Reform Pagans make healing that damage our mission, and lasting healing comes not from change externally forced—for that which is done by force can be undone by force—but from transformation of the individual and collective spirit that inspires humankind to action every moment of every day. Transformation of the human spirit requires the person’s or persons’ participation, which they may gladly offer if they appreciate the benefits that such transformation promises. Reform Paganism facilitates such appreciation for a contemporary audience by reimagining itself without requiring us to set aside either those things that our ancient ancestors knew better than most of us do now about how to attain Life, Truth, Love, Power, and Divinity or all that we have learned about ourselves and the world around us over subsequent millennia of human development.

Reform Paganism sees the Pagan Restoration not merely as a collateral effect of the Pagan Reformation but rather as an important goal that contributes to the holistic wellbeing of each essentially social and spiritual human being and of all Nature. The Pagan Reformation necessarily works toward a Pagan Restoration because fulfilling humanity’s innate spiritual needs through continuous revival of our once and future faith requires us to work together on this project elaborated in but not constrained by the Fifteen Theses; conversely, the Pagan Restoration serves as the vision that informs and inspires the Pagan Reformation. This virtuous cycle of positive transformation—the Pagan Reformation and Pagan Restoration, linked inseparably—we call the Pagan Renewal.

Love: A Reform Pagan Perspective

Love is a discipline the mastery of which makes us more powerful Pagans and humans: Just as our power grows as we acquaint ourselves more deeply with Nature, Truth, the focus of Will, and our True and Higher Selves (or “inner divinity”), so our power grows as we acquaint ourselves more deeply with Love. For Love, like Truth, is a position of strength.

When Reform Pagans speak of “Love” rather than “love”, we are referring most often to something that approximates what the East has called “compassionate lovingkindness and sympathetic joy”. Such Love comes upon us, for example, when we appreciate that every being is equally a child of the Goddess and the God, that we all come from the same origin and go to the same destination in Nature, that we all belong to and remain ever within and part of the same sacred Universe.

A capacity for Love is innate in the human spirit. But that capacity reaches its full potential only through intentional practice. Learning how to deploy Love in all circumstances, toward all beings, means that we possess such psychic fortitude that no contrary or adverse power can ever succeed in assailing us. This is perfect Love.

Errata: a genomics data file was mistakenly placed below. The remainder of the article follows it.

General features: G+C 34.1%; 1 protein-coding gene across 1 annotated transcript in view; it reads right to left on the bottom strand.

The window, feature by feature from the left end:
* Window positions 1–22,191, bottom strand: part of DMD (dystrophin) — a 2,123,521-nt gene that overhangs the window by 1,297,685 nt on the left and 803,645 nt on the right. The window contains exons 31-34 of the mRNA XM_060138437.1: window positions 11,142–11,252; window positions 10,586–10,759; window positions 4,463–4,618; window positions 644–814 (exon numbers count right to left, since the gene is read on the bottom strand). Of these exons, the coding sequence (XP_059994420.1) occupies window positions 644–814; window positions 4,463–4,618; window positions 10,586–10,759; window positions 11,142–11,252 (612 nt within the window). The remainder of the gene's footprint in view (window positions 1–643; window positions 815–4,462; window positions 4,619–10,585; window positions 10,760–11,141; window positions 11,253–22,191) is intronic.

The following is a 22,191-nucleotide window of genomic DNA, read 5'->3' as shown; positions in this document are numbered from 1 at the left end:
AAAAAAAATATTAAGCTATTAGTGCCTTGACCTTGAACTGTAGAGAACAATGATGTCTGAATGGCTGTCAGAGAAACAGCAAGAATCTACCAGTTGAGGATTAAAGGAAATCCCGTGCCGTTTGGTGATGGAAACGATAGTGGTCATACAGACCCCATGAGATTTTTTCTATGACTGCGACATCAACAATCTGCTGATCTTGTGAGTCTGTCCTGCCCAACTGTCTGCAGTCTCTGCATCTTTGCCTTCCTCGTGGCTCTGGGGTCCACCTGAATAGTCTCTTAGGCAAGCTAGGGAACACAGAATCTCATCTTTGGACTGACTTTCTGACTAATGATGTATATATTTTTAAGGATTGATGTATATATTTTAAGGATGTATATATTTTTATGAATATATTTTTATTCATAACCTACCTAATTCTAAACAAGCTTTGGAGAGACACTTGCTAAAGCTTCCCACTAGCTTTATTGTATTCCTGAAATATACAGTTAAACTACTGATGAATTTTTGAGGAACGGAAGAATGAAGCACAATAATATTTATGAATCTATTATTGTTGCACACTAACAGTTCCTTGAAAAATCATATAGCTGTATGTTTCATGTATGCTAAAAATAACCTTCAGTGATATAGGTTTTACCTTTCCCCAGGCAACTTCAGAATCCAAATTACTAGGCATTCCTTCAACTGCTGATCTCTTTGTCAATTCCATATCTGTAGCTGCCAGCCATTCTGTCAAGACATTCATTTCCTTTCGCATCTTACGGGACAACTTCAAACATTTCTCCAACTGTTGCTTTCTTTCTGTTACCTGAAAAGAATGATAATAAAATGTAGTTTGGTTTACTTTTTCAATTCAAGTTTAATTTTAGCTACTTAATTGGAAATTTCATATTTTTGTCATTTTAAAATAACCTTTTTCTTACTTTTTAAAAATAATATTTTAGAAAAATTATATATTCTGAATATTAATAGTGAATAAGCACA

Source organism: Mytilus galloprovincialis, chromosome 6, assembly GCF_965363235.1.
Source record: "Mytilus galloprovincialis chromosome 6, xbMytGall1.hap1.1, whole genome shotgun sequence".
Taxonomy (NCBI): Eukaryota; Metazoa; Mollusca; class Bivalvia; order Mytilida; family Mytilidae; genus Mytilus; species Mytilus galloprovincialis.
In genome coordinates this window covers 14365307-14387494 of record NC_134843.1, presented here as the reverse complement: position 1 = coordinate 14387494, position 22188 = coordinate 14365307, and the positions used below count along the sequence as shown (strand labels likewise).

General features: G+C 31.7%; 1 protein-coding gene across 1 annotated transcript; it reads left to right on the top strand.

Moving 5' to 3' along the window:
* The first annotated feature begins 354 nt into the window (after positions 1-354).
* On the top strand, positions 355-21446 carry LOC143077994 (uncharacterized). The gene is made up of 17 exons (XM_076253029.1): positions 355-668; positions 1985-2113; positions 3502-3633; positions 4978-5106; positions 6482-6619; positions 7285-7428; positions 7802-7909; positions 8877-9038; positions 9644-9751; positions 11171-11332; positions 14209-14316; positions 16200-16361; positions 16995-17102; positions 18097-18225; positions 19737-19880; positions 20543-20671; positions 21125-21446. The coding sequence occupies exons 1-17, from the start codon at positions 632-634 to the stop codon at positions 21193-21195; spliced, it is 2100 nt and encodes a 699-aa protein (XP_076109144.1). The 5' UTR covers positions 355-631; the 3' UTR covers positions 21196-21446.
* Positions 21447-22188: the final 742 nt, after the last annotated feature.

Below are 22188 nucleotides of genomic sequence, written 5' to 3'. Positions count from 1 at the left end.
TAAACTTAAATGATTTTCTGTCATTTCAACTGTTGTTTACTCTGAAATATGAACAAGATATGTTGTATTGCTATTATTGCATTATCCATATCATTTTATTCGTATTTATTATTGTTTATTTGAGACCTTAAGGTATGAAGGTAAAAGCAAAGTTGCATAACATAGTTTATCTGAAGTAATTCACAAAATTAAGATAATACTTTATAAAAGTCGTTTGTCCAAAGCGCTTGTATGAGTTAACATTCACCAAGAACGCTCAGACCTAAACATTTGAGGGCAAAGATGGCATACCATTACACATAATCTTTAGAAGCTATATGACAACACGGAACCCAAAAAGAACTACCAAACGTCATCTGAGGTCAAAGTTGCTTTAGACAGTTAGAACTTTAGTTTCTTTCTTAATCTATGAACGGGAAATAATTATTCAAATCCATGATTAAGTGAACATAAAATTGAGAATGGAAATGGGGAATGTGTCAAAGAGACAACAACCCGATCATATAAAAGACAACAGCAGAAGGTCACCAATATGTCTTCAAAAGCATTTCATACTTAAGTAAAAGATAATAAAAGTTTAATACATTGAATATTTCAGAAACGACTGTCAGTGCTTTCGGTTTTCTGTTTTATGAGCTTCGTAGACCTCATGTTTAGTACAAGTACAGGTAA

Neopagans often declare an intention to circle in “perfect love and perfect trust”, but Reform Pagans speak more often of circling in “perfect peace and perfect trust” because, whereas peace and trust depend on mutuality and reciprocity among individuals, as among those gathered to circle, Love can attain fullness in the unilateral disposition of a single person, regardless of whether others reciprocate. We cannot assume the existence of peace and trust among persons until we declare these as a shared intention, yet we can—and do—assume that each of us has chosen a path of personal and spiritual development that requires us to learn to express perfect Love.

For Reform Pagans, then, Love is not an imperative to which we must begrudgingly submit but a virtue that recommends itself to us by promising to make us greater, stronger, more complete persons.

Transhumanism: A Reform Pagan Perspective

Prevising Transhumanity

The twentieth century revolutionized humankind’s understanding of physical reality by shattering certain assumptions: We learned that certain properties of phenomena in spacetime—theretofore assumed to be constants—actually vary, relative to the observer’s perspective (the relevant constant being rather the speed of light), and we learned that matter and energy—theretofore assumed to be different—are actually equivalent.